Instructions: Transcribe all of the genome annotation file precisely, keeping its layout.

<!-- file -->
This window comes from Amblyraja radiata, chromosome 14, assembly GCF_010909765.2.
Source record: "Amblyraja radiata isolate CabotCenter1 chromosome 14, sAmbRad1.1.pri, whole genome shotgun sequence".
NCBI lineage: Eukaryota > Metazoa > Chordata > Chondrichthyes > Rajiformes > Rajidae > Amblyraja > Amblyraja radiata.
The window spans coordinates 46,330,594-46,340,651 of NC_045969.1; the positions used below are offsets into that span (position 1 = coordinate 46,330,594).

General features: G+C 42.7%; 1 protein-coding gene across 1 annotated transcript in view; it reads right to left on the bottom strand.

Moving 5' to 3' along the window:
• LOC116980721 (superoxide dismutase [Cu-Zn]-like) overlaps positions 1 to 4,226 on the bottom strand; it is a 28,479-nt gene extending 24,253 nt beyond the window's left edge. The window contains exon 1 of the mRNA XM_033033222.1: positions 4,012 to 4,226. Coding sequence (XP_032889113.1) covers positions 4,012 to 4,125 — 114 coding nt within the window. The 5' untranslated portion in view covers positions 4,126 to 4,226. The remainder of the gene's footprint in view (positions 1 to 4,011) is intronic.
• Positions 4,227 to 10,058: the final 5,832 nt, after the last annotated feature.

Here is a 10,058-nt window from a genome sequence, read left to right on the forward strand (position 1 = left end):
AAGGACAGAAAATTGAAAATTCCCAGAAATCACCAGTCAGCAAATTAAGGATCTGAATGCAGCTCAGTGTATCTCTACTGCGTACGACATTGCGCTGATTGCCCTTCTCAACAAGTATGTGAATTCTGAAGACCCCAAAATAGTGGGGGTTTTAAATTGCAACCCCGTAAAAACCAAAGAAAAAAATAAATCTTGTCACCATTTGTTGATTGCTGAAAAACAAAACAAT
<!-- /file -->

This window comes from Amblyraja radiata, chromosome 14, assembly GCF_010909765.2.
Source record: "Amblyraja radiata isolate CabotCenter1 chromosome 14, sAmbRad1.1.pri, whole genome shotgun sequence".
NCBI lineage: Eukaryota > Metazoa > Chordata > Chondrichthyes > Rajiformes > Rajidae > Amblyraja > Amblyraja radiata.
The window spans coordinates 46,330,594-46,340,651 of NC_045969.1; the positions used below are offsets into that span (position 1 = coordinate 46,330,594).

General features: G+C 42.7%; 1 protein-coding gene across 1 annotated transcript in view; it reads right to left on the bottom strand.

Moving 5' to 3' along the window:
• LOC116980721 (superoxide dismutase [Cu-Zn]-like) overlaps positions 1 to 4,226 on the bottom strand; it is a 28,479-nt gene extending 24,253 nt beyond the window's left edge. The window contains exon 1 of the mRNA XM_033033222.1: positions 4,012 to 4,226. Coding sequence (XP_032889113.1) covers positions 4,012 to 4,125 — 114 coding nt within the window. The 5' untranslated portion in view covers positions 4,126 to 4,226. The remainder of the gene's footprint in view (positions 1 to 4,011) is intronic.
• Positions 4,227 to 10,058: the final 5,832 nt, after the last annotated feature.

Here is a 10,058-nt window from a genome sequence, read left to right on the forward strand (position 1 = left end):
AAGGACAGAAAATTGAAAATTCCCAGAAATCACCAGTCAGCAAATTAAGGATCTGAATGCAGCTCAGTGTATCTCTACTGCGTACGACATTGCGCTGATTGCCCTTCTCAACAAGTATGTGAATTCTGAAGACCCCAAAATAGTGGGGGTTTTAAATTGCAACCCCGTAAAAACCAAAGAAAAAAATAAATCTTGTCACCATTTGTTGATTGCTGAAAAACAAAACAAT